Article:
As protesters gather around India’s Parliament to express their frustration with India’s inability to properly address corruption, many wonder what should be done next to best help India address the endemic problem of corruption. The people of India need look no further than Egypt or Ukraine or even their own India to see the next logical step, and take to the streets.
India’s Lower House (Lok Sabha) has tabled the LokPal (Ombudsman) bill over partisan bickering. In the process, the government has also alienated the people who elected them. Now the bill is in such a watered-down state that leading icons of civil society are saying the bill should not be passed.
The LokPal Bill is a fatally flawed piece of legislation, drafted to appoint an ombudsman to investigate charges of corruption within parliament. It falls short of doing anything effective to prevent corruption as it states blatantly that corruption will be tolerated at the highest levels by excluding the Prime Minister, MPs, the judiciary and civil servants from the reach of the Lokpal. Strangely, however, all those who serve below them, will be held accountable.
The protests outside India’s Parliament and across the nation are a form of civil disobedience that will help draw attention to the problem and hopefully force India’s leaders to address the issue seriously. Now that Anna Hazare has been arrested it is time for us to lead ourselves.
I applaud those who have let their voice be heard. What I suggest now is that others join them and take it to the next level, by using social media and grassroots organizations to let their voice be heard in unison around the world.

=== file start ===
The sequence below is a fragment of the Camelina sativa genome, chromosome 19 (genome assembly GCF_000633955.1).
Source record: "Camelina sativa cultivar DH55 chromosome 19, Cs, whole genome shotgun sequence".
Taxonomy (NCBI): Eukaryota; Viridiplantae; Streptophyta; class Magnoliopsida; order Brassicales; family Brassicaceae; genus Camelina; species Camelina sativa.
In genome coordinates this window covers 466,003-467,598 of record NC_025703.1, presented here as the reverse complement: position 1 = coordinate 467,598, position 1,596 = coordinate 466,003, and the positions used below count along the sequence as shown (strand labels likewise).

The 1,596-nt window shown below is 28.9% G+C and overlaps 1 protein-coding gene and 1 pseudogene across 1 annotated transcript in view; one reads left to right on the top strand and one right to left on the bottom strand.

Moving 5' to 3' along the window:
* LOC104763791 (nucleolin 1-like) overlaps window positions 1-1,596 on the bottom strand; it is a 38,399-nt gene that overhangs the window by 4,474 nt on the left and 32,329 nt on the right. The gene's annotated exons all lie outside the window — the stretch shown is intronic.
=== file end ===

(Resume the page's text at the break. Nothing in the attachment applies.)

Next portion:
This saved the Ukrainian people from a fraudulent election. This allowed Egypt to evict a tyrant and hold him accountable for his crimes against the people. This also helped the process of drafting this legislation this past spring as many stood with Mr. Hazare and his calls to draft proper legislation.
Have we already forgotten the scale and the shame of the recent telecoms scam the cloud of corruption hanging over the Delhi 2010 Commonwealth Games and the allegations that houses intended for war widows ended up in the hands of civil servants?
Since 1969 there have been soft inklings and failed efforts to draft legislation addressing government corruption head-on. Each time, without fail, MPs eventually voted against it. It is time to take destiny into our own hands.
If the people of India take to the streets, mimicking the peaceful and powerful methods of our nation’s leader, Mahatma Gandhi, we will see real change. It is up to us.